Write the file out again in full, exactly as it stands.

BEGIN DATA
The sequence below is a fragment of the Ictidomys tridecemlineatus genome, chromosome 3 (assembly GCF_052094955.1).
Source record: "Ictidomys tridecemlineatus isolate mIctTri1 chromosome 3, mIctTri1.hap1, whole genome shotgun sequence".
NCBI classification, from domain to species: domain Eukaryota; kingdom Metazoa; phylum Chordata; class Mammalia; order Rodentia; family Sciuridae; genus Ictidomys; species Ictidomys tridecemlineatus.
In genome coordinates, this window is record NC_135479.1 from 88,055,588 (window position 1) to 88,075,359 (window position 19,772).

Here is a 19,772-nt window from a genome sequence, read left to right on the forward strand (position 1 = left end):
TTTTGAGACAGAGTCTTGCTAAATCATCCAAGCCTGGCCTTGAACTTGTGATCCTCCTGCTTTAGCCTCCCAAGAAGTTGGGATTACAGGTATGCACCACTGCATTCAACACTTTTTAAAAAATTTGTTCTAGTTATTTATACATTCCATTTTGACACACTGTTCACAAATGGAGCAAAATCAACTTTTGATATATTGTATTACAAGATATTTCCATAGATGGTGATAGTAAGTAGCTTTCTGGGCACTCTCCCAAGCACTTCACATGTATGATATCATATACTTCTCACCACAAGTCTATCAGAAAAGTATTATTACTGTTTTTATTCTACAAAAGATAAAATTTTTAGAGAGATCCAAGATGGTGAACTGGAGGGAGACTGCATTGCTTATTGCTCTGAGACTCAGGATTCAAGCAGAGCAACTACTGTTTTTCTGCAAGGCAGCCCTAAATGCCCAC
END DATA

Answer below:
The sequence below is a fragment of the Ictidomys tridecemlineatus genome, chromosome 3 (assembly GCF_052094955.1).
Source record: "Ictidomys tridecemlineatus isolate mIctTri1 chromosome 3, mIctTri1.hap1, whole genome shotgun sequence".
NCBI classification, from domain to species: domain Eukaryota; kingdom Metazoa; phylum Chordata; class Mammalia; order Rodentia; family Sciuridae; genus Ictidomys; species Ictidomys tridecemlineatus.
In genome coordinates, this window is record NC_135479.1 from 88,055,588 (window position 1) to 88,075,359 (window position 19,772).

Here is a 19,772-nt window from a genome sequence, read left to right on the forward strand (position 1 = left end):
TTTTGAGACAGAGTCTTGCTAAATCATCCAAGCCTGGCCTTGAACTTGTGATCCTCCTGCTTTAGCCTCCCAAGAAGTTGGGATTACAGGTATGCACCACTGCATTCAACACTTTTTAAAAAATTTGTTCTAGTTATTTATACATTCCATTTTGACACACTGTTCACAAATGGAGCAAAATCAACTTTTGATATATTGTATTACAAGATATTTCCATAGATGGTGATAGTAAGTAGCTTTCTGGGCACTCTCCCAAGCACTTCACATGTATGATATCATATACTTCTCACCACAAGTCTATCAGAAAAGTATTATTACTGTTTTTATTCTACAAAAGATAAAATTTTTAGAGAGATCCAAGATGGTGAACTGGAGGGAGACTGCATTGCTTATTGCTCTGAGACTCAGGATTCAAGCAGAGCAACTACTGTTTTTCTGCAAGGCAGCCCTAAATGCCCAC